This is the other thing I blame the publishers for. The covers they give female written books that are about female characters are a joke nine times out of ten. And we wonder why UF is lumped in with PR and why it’s starting to get a trashy rep. I’d really like to know if we the readers buy these books because of the covers or despite of them. I know I buy them despite the covers, usually while rolling my eyes at the silliness. This is the one thing I agree with Saintcrow about. Most female written and female hero-ed fiction seems to be poo-pooed. I don’t really care that it isn’t seen at real ‘literature’ since none of the Sci-fi and Fantasy is seen as real ‘literature’ and we are all glad of it. But I would like some of what we women like to read and like to write given some level of respect.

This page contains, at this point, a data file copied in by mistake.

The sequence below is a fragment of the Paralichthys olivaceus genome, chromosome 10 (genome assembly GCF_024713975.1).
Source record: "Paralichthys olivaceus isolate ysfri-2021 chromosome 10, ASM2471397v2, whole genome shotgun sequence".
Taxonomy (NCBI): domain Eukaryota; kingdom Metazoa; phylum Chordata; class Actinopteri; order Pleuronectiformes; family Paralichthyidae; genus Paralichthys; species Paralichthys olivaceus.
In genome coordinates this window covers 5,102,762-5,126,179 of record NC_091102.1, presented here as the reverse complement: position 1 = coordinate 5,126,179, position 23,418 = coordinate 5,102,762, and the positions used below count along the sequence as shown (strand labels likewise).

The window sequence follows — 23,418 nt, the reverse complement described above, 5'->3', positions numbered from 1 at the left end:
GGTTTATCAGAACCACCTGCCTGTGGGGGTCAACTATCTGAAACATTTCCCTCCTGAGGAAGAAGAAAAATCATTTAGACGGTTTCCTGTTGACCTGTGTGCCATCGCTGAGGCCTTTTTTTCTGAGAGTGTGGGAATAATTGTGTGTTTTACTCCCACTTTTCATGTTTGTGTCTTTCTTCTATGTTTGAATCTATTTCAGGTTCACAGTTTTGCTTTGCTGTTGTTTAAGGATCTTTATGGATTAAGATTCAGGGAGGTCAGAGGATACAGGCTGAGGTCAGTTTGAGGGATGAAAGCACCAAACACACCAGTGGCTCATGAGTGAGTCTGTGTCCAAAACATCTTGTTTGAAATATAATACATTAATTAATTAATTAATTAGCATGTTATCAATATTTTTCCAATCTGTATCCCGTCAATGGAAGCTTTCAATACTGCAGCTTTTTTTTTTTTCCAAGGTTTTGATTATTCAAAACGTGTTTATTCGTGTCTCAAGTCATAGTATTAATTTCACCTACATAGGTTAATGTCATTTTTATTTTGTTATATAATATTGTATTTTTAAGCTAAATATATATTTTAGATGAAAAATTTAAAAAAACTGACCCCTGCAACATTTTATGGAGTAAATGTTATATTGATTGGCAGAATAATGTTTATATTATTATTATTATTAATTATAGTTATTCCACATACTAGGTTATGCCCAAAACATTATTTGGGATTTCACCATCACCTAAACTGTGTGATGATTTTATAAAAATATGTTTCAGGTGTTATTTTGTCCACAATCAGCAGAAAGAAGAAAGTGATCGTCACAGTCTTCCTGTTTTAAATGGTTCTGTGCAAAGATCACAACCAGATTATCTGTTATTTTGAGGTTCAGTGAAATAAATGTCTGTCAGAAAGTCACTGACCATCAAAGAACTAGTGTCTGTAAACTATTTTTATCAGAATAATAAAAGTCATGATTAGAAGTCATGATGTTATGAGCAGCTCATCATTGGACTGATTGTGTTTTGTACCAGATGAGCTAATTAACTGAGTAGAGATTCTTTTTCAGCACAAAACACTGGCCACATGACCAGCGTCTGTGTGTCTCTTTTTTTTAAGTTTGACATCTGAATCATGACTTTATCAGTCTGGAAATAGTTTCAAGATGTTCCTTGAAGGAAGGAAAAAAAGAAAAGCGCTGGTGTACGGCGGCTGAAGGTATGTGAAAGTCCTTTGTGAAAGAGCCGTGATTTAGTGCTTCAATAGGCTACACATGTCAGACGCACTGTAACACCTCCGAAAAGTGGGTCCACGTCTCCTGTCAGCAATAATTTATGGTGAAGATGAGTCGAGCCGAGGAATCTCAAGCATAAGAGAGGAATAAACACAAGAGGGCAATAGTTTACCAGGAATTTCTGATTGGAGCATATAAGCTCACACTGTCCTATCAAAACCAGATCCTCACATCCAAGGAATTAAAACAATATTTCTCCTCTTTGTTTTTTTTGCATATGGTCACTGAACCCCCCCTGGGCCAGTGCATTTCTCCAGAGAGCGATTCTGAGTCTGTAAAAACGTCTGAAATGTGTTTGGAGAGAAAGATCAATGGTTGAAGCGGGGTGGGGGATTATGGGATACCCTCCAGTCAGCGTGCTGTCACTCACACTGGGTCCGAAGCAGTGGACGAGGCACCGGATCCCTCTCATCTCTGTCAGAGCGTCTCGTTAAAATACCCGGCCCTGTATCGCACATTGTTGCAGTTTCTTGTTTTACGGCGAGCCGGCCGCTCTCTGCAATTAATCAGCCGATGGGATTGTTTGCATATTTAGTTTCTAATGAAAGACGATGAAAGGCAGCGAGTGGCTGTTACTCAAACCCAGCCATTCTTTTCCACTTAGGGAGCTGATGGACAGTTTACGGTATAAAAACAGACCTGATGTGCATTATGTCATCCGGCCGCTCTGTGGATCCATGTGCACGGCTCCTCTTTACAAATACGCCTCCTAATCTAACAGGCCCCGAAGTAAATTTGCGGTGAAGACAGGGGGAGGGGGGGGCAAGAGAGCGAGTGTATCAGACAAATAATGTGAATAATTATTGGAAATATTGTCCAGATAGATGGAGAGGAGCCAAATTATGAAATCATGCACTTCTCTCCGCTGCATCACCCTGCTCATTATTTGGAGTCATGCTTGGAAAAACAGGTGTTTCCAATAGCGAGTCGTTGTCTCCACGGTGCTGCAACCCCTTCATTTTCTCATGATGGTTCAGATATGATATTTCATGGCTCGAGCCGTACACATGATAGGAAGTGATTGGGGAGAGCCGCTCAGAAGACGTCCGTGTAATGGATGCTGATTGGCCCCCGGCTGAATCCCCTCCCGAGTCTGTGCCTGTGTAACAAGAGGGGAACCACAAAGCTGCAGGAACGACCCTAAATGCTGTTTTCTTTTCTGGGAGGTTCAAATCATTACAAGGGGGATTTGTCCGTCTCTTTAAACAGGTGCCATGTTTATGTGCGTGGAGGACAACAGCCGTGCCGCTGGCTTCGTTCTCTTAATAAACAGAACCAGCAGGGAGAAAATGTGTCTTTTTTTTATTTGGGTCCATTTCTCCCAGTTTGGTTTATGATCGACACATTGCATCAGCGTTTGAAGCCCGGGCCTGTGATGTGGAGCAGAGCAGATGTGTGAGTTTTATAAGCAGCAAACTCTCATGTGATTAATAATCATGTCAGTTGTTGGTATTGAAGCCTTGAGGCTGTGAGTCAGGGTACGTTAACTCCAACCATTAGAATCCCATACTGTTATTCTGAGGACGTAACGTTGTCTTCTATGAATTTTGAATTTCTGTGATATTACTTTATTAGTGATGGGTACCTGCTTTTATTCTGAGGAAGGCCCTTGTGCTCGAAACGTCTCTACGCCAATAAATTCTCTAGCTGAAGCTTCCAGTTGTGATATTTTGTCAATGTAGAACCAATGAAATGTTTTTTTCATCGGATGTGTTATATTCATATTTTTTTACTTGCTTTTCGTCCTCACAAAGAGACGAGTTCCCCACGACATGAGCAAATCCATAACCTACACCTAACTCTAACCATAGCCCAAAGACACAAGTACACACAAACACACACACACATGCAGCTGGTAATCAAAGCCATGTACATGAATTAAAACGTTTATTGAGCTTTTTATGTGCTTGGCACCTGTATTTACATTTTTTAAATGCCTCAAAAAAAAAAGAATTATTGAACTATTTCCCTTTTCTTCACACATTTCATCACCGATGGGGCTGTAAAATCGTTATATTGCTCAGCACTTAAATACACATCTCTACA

Part 4

 
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Posted by on January 8, 2011 in All About Writing

 

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The Great Urban Fantasy Debate Part 2

Continuing where I left off, my thoughts on Lilith Saintcrow’s post. Her first words are a question, what is Urban Fantasy. Not a bad start, but right off we have this as her answer. “That’s simple, you might say. Chicks kicking ass. Well, leather-clad chicks kicking ass. Leather-clad chicks kicking ass in an urban environment where some form of “magic” is part of the world. There. That’s about it.” I can not begin to state how disappointing this is, coming from a published author. Obviously, this is not at all the definition of UF, not by a long shot.